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Letter from David Brandyberry to MLK

Thursday, June 20, 1963

David Brandberry, a student 16 years of age, informs Dr. King that he desires to voice his opinion about the racial issues in the south. Mr. Brandberry cannot comprehend the logical reasoning of racism and the motives of the "ignorant whites." Furthermore, the student discusses the issues of immigration and the political concept of communism. Mr. Brandberry states that he "wish he had been born a Negro" to he could be of more assistance in the movement.

Equal Employment Opportunity Commission Report

This report details a statistical count of Jewish communities being discriminated against according to a market research that was conducted by the Office of Economic Opportunity.

Letter from Carey B. Preston to MLK

Friday, August 28, 1964

Carey Preston of the Alpha Kappa Alpha Sorority, thanks Dr. King for being the public meeting speaker at their convention.

Letterfrom Agricultural, Mechanical and Normal College to MLK

Thursday, October 7, 1965

Haridas T. Muzumdar, Chairman of the Department of Sociology and Dean of the Division of Arts and Sciences at Agricultural, Mechanical and Normal College, inquires if Dr. King will have time to have a meeting with him.

MLK Statement Regarding an Attack on the First Amendment

Monday, October 30, 1967

Dr. King addresses violations of First Amendment Rights in this statement regarding the events at Birmingham, Alabama in 1963.

Song of Solomon

Dr. King discusses the biblical book Song of Solomon and asserts that it contains minimal significance and little, if any, religious value.

Letter from MLK to Beatrice Rosselll

Wednesday, September 23, 1964

Dr. King takes an opportunity to express gratitude for Beatrice Rossell's support to the civil rights movement. He addresses her inquiry regarding his activities with the Highlander Folk School and possible Communist ties. Rossell received a picture of Dr. King at Highlander and the caption addressed him as a Communist.

Letter from Mrs. M. Happe to MLK

Friday, February 11, 1966

Mrs. M. Happe, a poor white woman, expresses gratitude to Dr. King for his campaign to clean up the slums in Chicago. She asserts that poverty is an issue, but education is the main problem and individuals cannot display appropriate behavior that they have never experienced.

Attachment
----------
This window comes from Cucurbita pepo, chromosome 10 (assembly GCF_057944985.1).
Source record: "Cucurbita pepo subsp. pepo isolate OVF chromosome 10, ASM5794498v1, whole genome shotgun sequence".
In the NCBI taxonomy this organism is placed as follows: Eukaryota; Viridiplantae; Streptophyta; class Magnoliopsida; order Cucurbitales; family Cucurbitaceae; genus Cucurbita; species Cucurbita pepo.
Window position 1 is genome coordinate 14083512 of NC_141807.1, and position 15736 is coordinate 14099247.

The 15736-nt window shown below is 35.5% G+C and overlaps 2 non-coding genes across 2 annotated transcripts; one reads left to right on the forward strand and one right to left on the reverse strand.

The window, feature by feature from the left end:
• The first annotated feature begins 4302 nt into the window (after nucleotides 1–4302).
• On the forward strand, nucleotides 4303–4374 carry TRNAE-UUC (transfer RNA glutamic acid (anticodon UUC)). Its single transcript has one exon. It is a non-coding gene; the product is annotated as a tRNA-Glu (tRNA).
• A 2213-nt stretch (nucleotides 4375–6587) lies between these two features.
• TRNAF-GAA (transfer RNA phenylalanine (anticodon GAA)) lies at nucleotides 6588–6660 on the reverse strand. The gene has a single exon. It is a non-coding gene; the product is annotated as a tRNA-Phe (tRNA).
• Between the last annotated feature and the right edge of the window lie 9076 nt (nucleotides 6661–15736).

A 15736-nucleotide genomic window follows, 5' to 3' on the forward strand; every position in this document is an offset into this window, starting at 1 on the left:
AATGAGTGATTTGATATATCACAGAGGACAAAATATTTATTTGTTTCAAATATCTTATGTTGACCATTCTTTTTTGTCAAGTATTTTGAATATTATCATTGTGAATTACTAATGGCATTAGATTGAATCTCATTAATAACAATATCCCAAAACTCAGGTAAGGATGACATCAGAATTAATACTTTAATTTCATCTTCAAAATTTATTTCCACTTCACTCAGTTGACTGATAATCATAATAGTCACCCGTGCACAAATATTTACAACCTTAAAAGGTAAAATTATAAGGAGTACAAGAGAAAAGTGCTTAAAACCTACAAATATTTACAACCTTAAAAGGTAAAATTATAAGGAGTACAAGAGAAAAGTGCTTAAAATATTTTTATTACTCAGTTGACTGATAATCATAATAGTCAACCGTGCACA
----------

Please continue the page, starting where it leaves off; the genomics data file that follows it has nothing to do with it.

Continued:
Memo on Strategy of the Integration Movement

An anonymous writer pens a comprehensive strategy that focuses on achieving racial integration. Within the text of the document, the writer identifies various political, social and economical developments that are needed in order to end racially stemmed inequalities for African Americans.

Letter from Joseph F. McCrindle to SCLC

Wednesday, December 28, 1966

Joseph F. McCrindle, President of the Henfield Foundation, encloses a check of $250.00 to SCLC on behalf of the Henfield Foundation.

Martin Luther King To Speak in Ithaca

Tuesday, March 28, 1961

This article from the Ithaca Journal talks about Dr. King's speaking engagement at Cornell University's Bailey Hall in Ithaca. The article also gives some background information on Dr. King.

God (Dewey)

According to Dr. King's understanding of Dewey's interpretation, God is the connection between the ideal and the actual.

Royalty Summary from J. Campe to MLK

Tuesday, October 25, 1966

This cable from J. Campe to Dr. King details royalty checks disbursed from the sale of "Why We Can't Wait" and "Strength to Love."

Letter from MLK to Mrs. Heardy

Dr. King writes to Mrs. Heardy offering his apologies for being unable to financially assist her. He asserts that the SCLC financial resources are aimed at changing the laws so that a welfare system can be developed to further provide for the less fortunate.

Notes on Atlanta Housing Hearing

Friday, April 10, 1959

This document contains the United States Commission on Civil Rights notes on an Atlanta Housing hearing. The Commission believes that Atlanta will present "new aspects of the problem." The Commission is also collecting information to determine whether equal opportunity in housing is denied due to discrimination. Also included are questions the Commission plans to ask regarding housing.

Proposal for Chicago Schools